Over the last couple of years, a number of things have contributed to making the lives of developers easier, in particular the emergence of cloud computing, of both backend and frontend testing frameworks, and of distributed version control systems such as Git. However, the web stack specifications have also become more complex in order to provide the features that are now commonly expected by web users and to respond to ever increasing levels of traffic on modern web sites and applications. Indeed, it is now often necessary to use components such as RabbitMQ, Hadoop, Solr or Redis, just to name a few. As a result, web teams nowadays tend to be recurrently confronted with two types of issues:

  • Code sometimes unexpectedly breaks in production whereas it worked on development machines prior to being deployed. This type of unanticipated problems is often due to the inconsistencies that exist between the team members’ platforms, and to the inconsistencies between the development and production environments. Indeed, many web developers nowadays use Mac and Windows computers as their primary development platform, whereas the vast majority of websites eventually get deployed to Linux machines.
  • On-boarding new developers tends to be difficult and time-consuming. This is true especially if the person that you are on-boarding does not have much experience with systems administration, for example a frontend developer or a designer. If you are well organized, you might have long wiki pages describing every step required to manually install all of the technical requirements for your project. However, keeping those wiki pages up to date is hard, tedious and uninteresting, and so is having to manually execute all the required steps every single time a new person joins your team. What’s more, the web developers who work on Mac or Windows platforms often have to go through extra pain as the installation of certain software, such as MySQL or PostgreSQL for example, are generally much more difficult on their platforms than it is on Linux platforms. The net result is that developers end up having to spend a lot of time administering their systems, whereas they would rather spend this time writing code and building features.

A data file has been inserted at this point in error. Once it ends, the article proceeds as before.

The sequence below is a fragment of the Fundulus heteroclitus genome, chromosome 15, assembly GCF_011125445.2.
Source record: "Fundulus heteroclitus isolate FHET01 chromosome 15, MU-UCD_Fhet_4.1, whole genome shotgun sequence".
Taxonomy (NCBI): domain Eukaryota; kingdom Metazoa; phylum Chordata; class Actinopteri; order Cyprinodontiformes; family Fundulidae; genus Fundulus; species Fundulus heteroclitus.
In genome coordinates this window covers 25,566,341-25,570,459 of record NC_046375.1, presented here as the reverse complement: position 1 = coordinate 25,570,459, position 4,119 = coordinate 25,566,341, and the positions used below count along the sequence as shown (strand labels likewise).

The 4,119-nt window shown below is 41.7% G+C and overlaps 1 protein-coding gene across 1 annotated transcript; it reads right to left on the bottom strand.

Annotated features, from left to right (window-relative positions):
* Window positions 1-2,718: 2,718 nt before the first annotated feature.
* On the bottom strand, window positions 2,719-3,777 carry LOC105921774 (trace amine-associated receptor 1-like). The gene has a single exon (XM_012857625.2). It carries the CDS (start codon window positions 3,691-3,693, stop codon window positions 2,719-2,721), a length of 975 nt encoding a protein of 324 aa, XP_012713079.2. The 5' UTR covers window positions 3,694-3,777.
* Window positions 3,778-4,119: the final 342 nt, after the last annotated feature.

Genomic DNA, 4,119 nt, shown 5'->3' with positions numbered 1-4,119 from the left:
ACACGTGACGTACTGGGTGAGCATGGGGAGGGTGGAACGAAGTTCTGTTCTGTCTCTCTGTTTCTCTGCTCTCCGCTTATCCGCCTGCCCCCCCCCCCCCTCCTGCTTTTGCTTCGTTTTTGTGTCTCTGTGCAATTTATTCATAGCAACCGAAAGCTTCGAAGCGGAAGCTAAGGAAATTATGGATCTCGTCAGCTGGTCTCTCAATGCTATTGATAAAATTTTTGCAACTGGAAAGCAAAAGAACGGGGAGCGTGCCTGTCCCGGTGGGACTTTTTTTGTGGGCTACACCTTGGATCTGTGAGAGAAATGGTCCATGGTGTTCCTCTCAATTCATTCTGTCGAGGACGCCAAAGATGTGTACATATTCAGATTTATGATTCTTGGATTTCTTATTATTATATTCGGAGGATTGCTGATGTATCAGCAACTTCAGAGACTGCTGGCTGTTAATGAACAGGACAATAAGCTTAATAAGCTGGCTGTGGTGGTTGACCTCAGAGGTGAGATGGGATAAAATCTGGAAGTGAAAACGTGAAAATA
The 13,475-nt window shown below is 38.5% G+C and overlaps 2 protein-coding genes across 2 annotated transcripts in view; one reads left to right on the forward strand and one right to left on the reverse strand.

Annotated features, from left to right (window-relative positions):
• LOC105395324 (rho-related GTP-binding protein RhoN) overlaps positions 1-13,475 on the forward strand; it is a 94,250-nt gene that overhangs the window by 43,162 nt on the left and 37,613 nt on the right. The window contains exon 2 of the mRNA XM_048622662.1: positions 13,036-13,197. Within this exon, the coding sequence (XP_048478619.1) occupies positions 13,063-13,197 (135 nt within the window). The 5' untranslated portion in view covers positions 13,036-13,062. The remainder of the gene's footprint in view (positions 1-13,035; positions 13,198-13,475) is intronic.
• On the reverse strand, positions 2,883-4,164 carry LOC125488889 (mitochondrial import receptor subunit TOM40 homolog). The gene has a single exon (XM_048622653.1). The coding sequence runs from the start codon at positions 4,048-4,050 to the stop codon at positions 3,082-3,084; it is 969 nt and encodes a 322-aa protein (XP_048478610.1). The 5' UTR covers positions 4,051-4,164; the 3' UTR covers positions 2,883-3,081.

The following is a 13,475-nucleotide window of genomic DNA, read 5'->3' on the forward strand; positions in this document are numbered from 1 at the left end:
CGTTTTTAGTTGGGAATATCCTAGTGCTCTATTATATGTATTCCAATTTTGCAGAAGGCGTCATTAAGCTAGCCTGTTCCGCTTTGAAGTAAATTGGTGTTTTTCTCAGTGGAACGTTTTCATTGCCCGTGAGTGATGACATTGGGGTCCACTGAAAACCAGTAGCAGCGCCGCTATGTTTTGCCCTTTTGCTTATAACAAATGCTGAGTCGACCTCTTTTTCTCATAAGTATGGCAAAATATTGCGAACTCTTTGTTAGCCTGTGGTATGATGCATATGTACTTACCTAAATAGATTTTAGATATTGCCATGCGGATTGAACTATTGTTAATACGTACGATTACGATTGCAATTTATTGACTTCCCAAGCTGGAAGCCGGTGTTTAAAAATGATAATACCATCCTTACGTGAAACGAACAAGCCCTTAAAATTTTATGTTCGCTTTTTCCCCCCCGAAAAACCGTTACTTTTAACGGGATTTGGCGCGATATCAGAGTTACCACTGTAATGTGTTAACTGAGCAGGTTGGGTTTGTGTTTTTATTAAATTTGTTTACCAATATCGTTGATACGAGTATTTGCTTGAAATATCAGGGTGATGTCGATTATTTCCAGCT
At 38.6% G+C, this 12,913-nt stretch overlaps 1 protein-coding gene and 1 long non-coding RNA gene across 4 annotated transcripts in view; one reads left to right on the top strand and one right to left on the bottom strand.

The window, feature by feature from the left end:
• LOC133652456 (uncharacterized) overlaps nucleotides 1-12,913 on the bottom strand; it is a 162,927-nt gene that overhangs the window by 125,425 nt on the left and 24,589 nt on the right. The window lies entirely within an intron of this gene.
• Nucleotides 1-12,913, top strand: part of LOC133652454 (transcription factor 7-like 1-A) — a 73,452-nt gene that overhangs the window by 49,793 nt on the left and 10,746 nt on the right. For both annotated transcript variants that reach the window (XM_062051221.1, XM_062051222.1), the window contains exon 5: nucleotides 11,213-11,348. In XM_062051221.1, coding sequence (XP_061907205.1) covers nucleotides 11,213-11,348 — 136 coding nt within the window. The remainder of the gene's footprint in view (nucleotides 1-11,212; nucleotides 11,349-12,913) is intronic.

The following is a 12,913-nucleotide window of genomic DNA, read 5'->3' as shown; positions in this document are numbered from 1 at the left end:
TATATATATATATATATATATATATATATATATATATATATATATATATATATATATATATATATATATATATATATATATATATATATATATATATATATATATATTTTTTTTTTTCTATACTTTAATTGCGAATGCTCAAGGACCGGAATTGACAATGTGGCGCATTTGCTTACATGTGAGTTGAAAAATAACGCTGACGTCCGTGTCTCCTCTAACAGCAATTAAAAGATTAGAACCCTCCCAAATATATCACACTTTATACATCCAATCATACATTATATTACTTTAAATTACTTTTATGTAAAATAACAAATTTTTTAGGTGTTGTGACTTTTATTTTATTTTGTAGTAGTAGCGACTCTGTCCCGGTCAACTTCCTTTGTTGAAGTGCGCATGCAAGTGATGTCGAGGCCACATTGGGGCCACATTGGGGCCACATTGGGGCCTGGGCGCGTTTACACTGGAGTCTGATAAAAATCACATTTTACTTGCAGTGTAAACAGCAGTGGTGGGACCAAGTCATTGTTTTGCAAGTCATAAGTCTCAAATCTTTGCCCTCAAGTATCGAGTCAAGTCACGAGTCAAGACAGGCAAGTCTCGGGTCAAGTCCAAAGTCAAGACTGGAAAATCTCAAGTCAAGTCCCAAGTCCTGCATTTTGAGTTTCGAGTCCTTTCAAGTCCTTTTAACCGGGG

Vagrant to the rescue

The issues described above would not occur in an ideal world where all developers of a same team worked on the same, pre-built platform: there would be no need to manually install anything and the working environment would automatically be assembled so that developers may solely focus on their development tasks. In that ideal world, the development and production platforms would also closely match so that no more bad surprise would occur when new code got pushed live. The good news is that this world already exists — and it’s called virtualization.

Virtualization is nothing new, really. It has been around for a long time. However, in the last couple of years it has become much more approachable and useful to developers, especially thanks to a project called Vagrant. Essentially, Vagrant is a developer-friendly interface for managing virtual machines (VM). Currently the only VM manager supported by Vagrant is VirtualBox, but there are plans for it to support VMWare in the future as well. In a nutshell, with Vagrant the workflow for a given developer is as follows:

Boosting teamwork with Vagrant

The developer interacts with Vagrant by running a few simple commands. The main command is ‘vagrant up’ (1) for booting the VM up, that is the equivalent of pressing the ‘on’ button of a physical computer. The developer also has to provide a configuration file named ‘Vagrantfile’ (1), which contains some basic directives to specify the characteristics of the VM that needs to be built. Then Vagrant will talk to VirtualBox (2) and instruct it to actually create the VM (3). Vagrant will also talk to some provisioners (4), which are responsible for provisioning the VM, that is, installing and configuring all the software required for running the project’s application (5). Once the VM has been created, booted and provisioned, the developer may directly access the VM (6), …